GDP saw negative growth. Again. And the Fed raised the Federal Funds Rate by 75 basis points. Again. And corporate earnings missed estimates in 2Q. Oh wait. They didn’t, but everything is going wrong, isn’t it? Well, earnings guidance did fall for this quarter and the rest of 2022. The S&P 500, even after rebounding 12% in the last six weeks, is down 13% for the year. Just as companies and consumers are adjusting to ongoing economic challenges, investors have spent the last several months reallocating exposure towards safety, and they have seemingly prepared for Chicken Little’s apocalypse. A few things seem likely: volatility will remain abnormally high, the Fed will continue to raise rates (and perhaps more than many would like), GDP growth will remain challenged, and earnings growth estimates for calendar year 2022 will fall further. The recent rally suggests that markets already anticipate these events and are now positioning for beyond the current crisis. Provided investors have a sufficiently long investing horizon, that can work, but investors should also be prepared for some bumps in the road along the way.
Between the Fed, the GDP report, and recent earnings, investors are having to navigate very murky seas. Add to that the geopolitical risks—not just Russia-Ukraine, but also China-Taiwan—and we are likely to see volatility in markets remain elevated. The Fed is trying to steer the economy to lower inflation, while the GDP release hints at a more challenging environment for corporations. Investors need to be positioned for this degree of risk.
The Federal Reserve Open Market Committee’s (FOMC) rate increase came as no surprise and Chairman Powell’s press conference provided something for everyone. Powell’s statement that the Federal Funds rate would likely move to a “moderately restrictive level” of 3.00 to 3.25% by the end of 2022 and that it is already at neutral was taken by some to suggest the Fed would not have to go as far as feared to get inflation under control, while others pointed out that such a rate would still be stimulative with inflation around 9%. The Fed did drop its specific forward guidance and indicated its policies would be data dependent. That’s appropriate, since it may have to hike rates far more than Powell suggested if inflation doesn’t recede quickly. Fixed income needs to remain relatively short duration, and very selective in corporate credit exposure. Equities in companies that benefit from rising rates or those that do well if geopolitical tensions flare offer some protection.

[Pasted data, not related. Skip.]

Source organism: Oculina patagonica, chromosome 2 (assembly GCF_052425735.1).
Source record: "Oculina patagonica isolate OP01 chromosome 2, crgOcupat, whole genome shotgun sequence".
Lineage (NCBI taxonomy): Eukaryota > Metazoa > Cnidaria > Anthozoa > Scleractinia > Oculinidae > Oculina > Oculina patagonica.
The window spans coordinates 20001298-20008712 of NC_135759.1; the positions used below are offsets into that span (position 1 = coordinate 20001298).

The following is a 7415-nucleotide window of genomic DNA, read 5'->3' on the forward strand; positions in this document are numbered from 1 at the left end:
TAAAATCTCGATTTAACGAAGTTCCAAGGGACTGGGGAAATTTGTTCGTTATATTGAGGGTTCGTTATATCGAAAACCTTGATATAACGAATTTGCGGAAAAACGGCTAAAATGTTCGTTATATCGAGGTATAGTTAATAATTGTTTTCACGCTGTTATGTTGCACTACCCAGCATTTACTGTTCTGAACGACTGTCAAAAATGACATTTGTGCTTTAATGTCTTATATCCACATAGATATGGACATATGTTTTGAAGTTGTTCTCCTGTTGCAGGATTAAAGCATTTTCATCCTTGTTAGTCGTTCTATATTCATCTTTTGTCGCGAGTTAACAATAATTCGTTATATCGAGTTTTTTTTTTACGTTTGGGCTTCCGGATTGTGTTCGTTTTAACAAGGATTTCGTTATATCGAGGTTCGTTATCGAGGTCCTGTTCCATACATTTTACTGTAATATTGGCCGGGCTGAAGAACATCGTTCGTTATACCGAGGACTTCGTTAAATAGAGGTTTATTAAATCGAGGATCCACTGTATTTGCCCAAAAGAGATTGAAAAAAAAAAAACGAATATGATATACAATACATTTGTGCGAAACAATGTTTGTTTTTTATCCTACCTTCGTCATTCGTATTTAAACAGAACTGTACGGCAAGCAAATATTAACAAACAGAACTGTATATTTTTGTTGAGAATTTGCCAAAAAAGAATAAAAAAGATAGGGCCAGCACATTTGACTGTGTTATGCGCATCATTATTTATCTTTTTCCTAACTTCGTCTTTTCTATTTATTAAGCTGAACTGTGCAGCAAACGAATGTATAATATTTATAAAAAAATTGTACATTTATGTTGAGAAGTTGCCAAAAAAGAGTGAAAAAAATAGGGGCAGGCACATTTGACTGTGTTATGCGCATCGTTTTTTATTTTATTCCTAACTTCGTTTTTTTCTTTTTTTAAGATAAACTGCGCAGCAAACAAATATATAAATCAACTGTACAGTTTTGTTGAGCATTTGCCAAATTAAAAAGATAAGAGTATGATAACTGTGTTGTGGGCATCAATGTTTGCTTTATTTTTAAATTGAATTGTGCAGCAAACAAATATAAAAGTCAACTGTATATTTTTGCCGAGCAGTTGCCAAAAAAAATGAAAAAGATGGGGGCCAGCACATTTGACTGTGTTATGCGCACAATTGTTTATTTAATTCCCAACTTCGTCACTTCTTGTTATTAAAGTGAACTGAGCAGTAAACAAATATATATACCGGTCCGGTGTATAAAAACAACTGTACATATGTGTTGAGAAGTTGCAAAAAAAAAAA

After two quarters of negative GDP growth, many are asking: Are we in a recession? We’ll let the official trackers (at the National Bureau of Economic Research) decide what to call it. But the U.S. economy is slowing and companies are taking steps to mitigate the potential damage. Consumers are feeling the pain of higher prices, and many argue we’re already in a recession. But this is not Chicken Little’s apocalypse. Firms are slowing hiring and delaying some capital investments, but we have not (yet?) seen the job losses that would more seriously undermine household budgets. GDP growth was negative in the first quarter for two main reasons: higher imports (so strong US consumer demand) and lower inventories (companies satisfying that demand out of stockpiled goods). In the second quarter, it was again lower inventories that drove GDP growth negative. Consumer spending actually grew, albeit more slowly. But the outlook could worsen as the Fed tightens financial conditions further.
Earnings tell an uneven story. Companies with more affluent customers are doing well, beating estimates and giving upbeat guidance (e.g., Apple). Others that cater to the lower end of the income distribution are suffering as their customers shift to lower-priced (and lower margin) goods (e.g., Walmart). Also, companies that served the Covid-related surge are now seeing demand drop sharply. And some cracks are starting to show in profit margins. Thus far, 2Q earnings are coming in better than forecast, though less than is the norm. Even companies that miss expectations are seeing their stocks’ prices decline less than is the norm. That suggests that an awful lot of the concerns for the near-term future are already built into stock prices. But guidance for this quarter and the full year has been reduced, and management commentary has been appropriately cautionary, given the global uncertainties.
This isn’t the first-time investors have had to confront such risks (and it won’t be the last). Our approach has been to include protection in portfolios against rising rates and geopolitical risks, to own companies that have the business models (and balance sheets) to survive a recession, and to take advantage of opportunities to find growth at a reasonable price – even if that growth will take some time to materialize. The U.S. economy may be in for tougher times as the Fed gets inflation under control, but its long-term foundations—capital markets, productivity, R&D—all remain firmly in place.